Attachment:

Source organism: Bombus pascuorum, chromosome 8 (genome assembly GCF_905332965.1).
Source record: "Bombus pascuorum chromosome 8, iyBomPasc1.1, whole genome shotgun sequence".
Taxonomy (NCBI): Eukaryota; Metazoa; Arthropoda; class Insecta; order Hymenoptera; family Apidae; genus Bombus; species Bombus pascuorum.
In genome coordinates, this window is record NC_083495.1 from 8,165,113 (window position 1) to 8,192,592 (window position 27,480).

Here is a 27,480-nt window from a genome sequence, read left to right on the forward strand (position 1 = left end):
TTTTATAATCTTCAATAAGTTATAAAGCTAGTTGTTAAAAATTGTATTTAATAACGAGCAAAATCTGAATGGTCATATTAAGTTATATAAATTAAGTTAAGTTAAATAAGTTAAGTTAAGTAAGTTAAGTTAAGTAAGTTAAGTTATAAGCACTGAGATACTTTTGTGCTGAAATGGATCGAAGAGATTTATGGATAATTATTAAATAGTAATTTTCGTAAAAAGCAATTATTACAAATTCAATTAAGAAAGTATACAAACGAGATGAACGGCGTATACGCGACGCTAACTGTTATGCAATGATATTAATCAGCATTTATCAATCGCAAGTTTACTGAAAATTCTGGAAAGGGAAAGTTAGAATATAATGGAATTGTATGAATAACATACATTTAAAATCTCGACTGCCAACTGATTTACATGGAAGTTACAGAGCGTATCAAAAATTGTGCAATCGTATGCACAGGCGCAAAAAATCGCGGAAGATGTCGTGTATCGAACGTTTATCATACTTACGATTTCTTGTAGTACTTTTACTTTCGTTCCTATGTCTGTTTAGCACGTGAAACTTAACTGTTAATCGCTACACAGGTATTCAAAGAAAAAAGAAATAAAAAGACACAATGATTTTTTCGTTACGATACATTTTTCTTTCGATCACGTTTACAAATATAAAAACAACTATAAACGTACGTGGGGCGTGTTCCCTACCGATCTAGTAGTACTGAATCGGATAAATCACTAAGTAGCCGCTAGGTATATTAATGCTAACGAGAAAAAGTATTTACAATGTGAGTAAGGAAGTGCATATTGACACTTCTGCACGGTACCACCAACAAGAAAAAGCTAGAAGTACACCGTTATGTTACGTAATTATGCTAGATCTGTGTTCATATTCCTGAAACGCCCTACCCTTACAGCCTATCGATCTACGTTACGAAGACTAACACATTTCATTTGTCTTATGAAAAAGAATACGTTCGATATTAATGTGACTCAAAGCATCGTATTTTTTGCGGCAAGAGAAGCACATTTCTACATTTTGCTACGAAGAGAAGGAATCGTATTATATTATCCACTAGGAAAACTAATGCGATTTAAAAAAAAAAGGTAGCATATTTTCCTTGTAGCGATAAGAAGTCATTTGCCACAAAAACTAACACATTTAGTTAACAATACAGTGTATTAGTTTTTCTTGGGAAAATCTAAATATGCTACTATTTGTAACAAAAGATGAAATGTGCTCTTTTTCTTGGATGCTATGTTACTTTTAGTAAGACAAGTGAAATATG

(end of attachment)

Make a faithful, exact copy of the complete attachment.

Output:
Source organism: Bombus pascuorum, chromosome 8 (genome assembly GCF_905332965.1).
Source record: "Bombus pascuorum chromosome 8, iyBomPasc1.1, whole genome shotgun sequence".
Taxonomy (NCBI): Eukaryota; Metazoa; Arthropoda; class Insecta; order Hymenoptera; family Apidae; genus Bombus; species Bombus pascuorum.
In genome coordinates, this window is record NC_083495.1 from 8,165,113 (window position 1) to 8,192,592 (window position 27,480).

Here is a 27,480-nt window from a genome sequence, read left to right on the forward strand (position 1 = left end):
TTTTATAATCTTCAATAAGTTATAAAGCTAGTTGTTAAAAATTGTATTTAATAACGAGCAAAATCTGAATGGTCATATTAAGTTATATAAATTAAGTTAAGTTAAATAAGTTAAGTTAAGTAAGTTAAGTTAAGTAAGTTAAGTTATAAGCACTGAGATACTTTTGTGCTGAAATGGATCGAAGAGATTTATGGATAATTATTAAATAGTAATTTTCGTAAAAAGCAATTATTACAAATTCAATTAAGAAAGTATACAAACGAGATGAACGGCGTATACGCGACGCTAACTGTTATGCAATGATATTAATCAGCATTTATCAATCGCAAGTTTACTGAAAATTCTGGAAAGGGAAAGTTAGAATATAATGGAATTGTATGAATAACATACATTTAAAATCTCGACTGCCAACTGATTTACATGGAAGTTACAGAGCGTATCAAAAATTGTGCAATCGTATGCACAGGCGCAAAAAATCGCGGAAGATGTCGTGTATCGAACGTTTATCATACTTACGATTTCTTGTAGTACTTTTACTTTCGTTCCTATGTCTGTTTAGCACGTGAAACTTAACTGTTAATCGCTACACAGGTATTCAAAGAAAAAAGAAATAAAAAGACACAATGATTTTTTCGTTACGATACATTTTTCTTTCGATCACGTTTACAAATATAAAAACAACTATAAACGTACGTGGGGCGTGTTCCCTACCGATCTAGTAGTACTGAATCGGATAAATCACTAAGTAGCCGCTAGGTATATTAATGCTAACGAGAAAAAGTATTTACAATGTGAGTAAGGAAGTGCATATTGACACTTCTGCACGGTACCACCAACAAGAAAAAGCTAGAAGTACACCGTTATGTTACGTAATTATGCTAGATCTGTGTTCATATTCCTGAAACGCCCTACCCTTACAGCCTATCGATCTACGTTACGAAGACTAACACATTTCATTTGTCTTATGAAAAAGAATACGTTCGATATTAATGTGACTCAAAGCATCGTATTTTTTGCGGCAAGAGAAGCACATTTCTACATTTTGCTACGAAGAGAAGGAATCGTATTATATTATCCACTAGGAAAACTAATGCGATTTAAAAAAAAAAGGTAGCATATTTTCCTTGTAGCGATAAGAAGTCATTTGCCACAAAAACTAACACATTTAGTTAACAATACAGTGTATTAGTTTTTCTTGGGAAAATCTAAATATGCTACTATTTGTAACAAAAGATGAAATGTGCTCTTTTTCTTGGATGCTATGTTACTTTTAGTAAGACAAGTGAAATATG